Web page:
Posted: March 01, 2009
A roomful of economists (yuk!)
The ugly results of a survey of 47 national economistsBy Jeff Thredgold
The latest survey of 47 national economists (including yours truly) by the National Association for Business Economics was conducted in recent weeks and formally released on Feb. 23. As one might expect, it was not pretty.
The consensus view has deteriorated sharply when compared to prior forecasts, which are conducted three times annually. “The steady drumbeat of weak economic and financial market data have made business economists decidedly more pessimistic on the economic outlook for the next several quarters,” noted Chris Varvares, the current president of the group. “While a few reports offer some glimmer of hope, a meaningful recovery is not expected to take hold until next year.”
But getting better
As the chart notes, a sharp contraction in the U.S. economy is likely during the current quarter, with lesser pain during the spring. The consensus also sees soft, but at least positive growth (hurray!) returning during 2009’s second half. (Note: I still think it may be 2009’s fourth quarter before growth returns, but what do I know… hey!… no rude comments!) The forecast for calendar year 2009 is for a 0.9 percent real (after inflation) rate of contraction, when comparing this year’s fourth quarter to last year’s fourth quarter. This would be the most painful decline since 1982, and worse than the 0.2 percent decline by this measurement during 2008.
To show just how bad seasoned economists have been, last November’s forecast consensus was for a 0.7 percent growth rate during 2009. Last May’s forecast? A 2.7 percent growth pace during 2009… (nobody said forecasting the future is easy!) These “crystal ball gazers” collectively now see the unemployment rate reaching 9.0 percent sometime in the fourth quarter, with the loss of another 3 million jobs in 2009, matching job losses during 2008. Overall corporate profits are expected to fall 9 percent this year, with housing starts and auto sales the weakest in decades.
Stock market optimism
The outlook for the stock market is very optimistic, with the consensus seeing the Standard & Poor’s 500 at 975 by the end of the year, up 30 percent from the current level near 750. Note, however, that the consensus last November saw the S&P at 1200 at yearend 2009… ouch!
A solid 2010
Better news involves the forecast for 2010. Prior optimism last November has been pushed back, not abandoned. The consensus sees 3.1 percent real growth in 2010. They see the unemployment rate beginning to fall, with the addition of 1.3 million jobs during the year. The consensus also expects housing starts and auto sales to at least reach the subdued levels seen during 2008.
Leading the way
The United States is seen as the most likely major nation to emerge from recession first. Roughly one-third of the forecasters see the U.S. back on its feet first, followed by 28 percent who believe China will recover first. Another 13 percent see Canada first out of the recession litter box. Less than 4 percent expect Europe to lead the global recovery.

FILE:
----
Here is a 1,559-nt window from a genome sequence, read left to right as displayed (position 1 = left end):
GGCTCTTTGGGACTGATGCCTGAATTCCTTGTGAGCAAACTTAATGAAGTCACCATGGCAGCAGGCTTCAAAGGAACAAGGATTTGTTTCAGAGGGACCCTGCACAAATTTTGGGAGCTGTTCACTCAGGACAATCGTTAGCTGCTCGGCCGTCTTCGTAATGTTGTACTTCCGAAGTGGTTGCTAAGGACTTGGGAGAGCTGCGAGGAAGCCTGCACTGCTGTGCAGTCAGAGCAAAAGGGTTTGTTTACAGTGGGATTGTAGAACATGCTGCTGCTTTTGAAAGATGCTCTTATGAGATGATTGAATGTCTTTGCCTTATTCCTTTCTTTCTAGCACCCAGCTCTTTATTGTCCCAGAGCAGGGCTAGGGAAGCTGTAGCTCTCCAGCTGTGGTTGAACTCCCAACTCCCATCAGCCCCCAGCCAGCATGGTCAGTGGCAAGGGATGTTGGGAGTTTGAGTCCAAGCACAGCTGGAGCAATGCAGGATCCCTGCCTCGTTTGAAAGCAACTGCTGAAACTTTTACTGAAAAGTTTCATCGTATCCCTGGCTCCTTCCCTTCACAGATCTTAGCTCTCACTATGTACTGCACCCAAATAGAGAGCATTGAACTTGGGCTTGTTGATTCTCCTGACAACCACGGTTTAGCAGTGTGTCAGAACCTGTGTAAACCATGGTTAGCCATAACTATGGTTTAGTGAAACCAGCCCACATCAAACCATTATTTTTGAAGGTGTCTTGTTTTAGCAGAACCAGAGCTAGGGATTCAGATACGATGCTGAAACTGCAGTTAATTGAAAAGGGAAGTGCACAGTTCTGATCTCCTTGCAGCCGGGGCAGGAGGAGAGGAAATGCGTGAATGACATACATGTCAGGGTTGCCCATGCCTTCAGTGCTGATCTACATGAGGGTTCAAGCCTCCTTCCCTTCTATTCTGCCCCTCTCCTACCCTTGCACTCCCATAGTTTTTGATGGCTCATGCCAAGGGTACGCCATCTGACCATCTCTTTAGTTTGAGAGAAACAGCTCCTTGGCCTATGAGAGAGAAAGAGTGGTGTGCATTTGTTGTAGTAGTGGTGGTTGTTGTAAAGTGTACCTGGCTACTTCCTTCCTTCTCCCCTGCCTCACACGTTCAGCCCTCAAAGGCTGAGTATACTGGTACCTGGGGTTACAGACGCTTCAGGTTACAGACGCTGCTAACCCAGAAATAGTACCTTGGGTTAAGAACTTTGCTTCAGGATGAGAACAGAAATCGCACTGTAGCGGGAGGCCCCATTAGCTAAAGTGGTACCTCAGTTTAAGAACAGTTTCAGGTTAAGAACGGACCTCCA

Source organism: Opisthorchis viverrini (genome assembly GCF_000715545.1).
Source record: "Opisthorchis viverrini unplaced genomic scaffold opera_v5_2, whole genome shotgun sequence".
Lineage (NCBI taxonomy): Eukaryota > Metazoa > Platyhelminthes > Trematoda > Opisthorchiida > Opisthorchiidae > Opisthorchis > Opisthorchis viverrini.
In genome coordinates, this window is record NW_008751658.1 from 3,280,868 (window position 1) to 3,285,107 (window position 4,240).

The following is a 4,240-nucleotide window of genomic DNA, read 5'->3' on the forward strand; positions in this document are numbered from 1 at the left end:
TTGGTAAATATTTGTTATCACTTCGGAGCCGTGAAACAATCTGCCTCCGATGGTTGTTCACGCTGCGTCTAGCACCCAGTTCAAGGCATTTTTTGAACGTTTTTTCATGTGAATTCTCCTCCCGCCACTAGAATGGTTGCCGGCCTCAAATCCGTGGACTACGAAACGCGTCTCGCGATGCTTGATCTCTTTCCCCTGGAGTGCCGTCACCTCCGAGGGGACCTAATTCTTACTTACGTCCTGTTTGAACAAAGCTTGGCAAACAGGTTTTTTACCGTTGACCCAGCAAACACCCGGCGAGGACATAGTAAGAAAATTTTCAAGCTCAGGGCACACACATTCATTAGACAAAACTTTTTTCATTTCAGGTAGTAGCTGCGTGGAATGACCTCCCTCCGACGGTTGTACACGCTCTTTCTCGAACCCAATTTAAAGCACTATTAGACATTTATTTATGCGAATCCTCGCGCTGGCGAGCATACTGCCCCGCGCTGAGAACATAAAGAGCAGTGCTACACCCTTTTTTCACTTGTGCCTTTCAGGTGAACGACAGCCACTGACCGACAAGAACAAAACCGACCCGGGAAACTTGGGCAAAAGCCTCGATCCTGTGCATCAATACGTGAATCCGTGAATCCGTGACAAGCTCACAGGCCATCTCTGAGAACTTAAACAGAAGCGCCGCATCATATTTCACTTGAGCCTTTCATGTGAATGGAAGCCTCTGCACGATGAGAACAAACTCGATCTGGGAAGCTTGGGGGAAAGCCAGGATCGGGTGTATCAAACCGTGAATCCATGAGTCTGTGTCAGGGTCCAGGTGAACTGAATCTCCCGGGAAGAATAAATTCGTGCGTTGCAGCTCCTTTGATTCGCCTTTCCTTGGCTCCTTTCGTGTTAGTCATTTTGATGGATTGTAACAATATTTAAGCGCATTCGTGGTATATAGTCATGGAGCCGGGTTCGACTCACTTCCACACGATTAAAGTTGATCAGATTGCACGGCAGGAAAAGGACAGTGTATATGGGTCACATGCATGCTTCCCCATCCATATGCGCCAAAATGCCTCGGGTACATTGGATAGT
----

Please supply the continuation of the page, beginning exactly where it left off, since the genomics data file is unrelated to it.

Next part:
The consensus view of 47 private sector national economists expressed on the prior page is roughly supported by the latest official forecast of the Federal Reserve. It is equally "dismal,” a term used recently by Fed Chair Ben Bernanke. The Fed’s forecast for the American economy has also been downgraded sharply in recent months. While the Fed expects modest economic growth to return later this year, it won’t be enough to offset decline during the first half. “If we can take strong and aggressive action, including the Fed’s actions to try to improve credit markets, I think we can break the back of this thing and that we will begin to see improvement in 2009,” noted Bernanke in a speech on February 19. “If we fail to take adequate actions, the situation would continue to deteriorate.”
The table above notes the official Fed forecasts (say that three times quickly). The number ranges exclude the three highest and three lowest forecasts of the 16 sitting monetary policy makers (The Wall Street Journal).
The unemployment rate is now expected to approach 8.8 percent later this year. While the forecast does see some decline in the jobless rate during 2010 and 2011, the rate is not expected to return to a more acceptable 5.0 percent level until 2012 at the earliest. By comparison, the U.S. unemployment rate, currently 7.6 percent, averaged 5.8 percent during 2008 and 4.6 percent during both 2006 and 2007.
The Fed’s forecast for inflation suggests it will remain under control, with a longer-term outlook ranging from 1.5 percent to 2.0 percent. Many economists would agree with this view, although there is a wide disparity between those forecasters who expect to see sharply higher inflation pressures in coming years versus those who see the most likely scenario being a Japanese-style deflation after 2010.
Like the view of private sector economists, the Fed has delayed its growth expectations, not dismissed them. The Fed’s 2.5 percent to 3.3 percent real growth expectation for 2010 would return the U.S. to more traditional growth norms. The 3.8 percent to 5.0 percent growth expectation for 2011 would be closer to economic boom conditions, likely driven by the impact of current massive fiscal policy pursuits (think Obama’s $787 billion stimulus program) and the Fed’s monetary stimulus, with the current 0.00 percent to 0.25 percent federal funds rate the lowest ever. The issue of pent-up demand by millions of consumers also likely drives the Fed’s optimistic growth projections, once we (finally) get through 2009…
…didn’t we say that about 2008?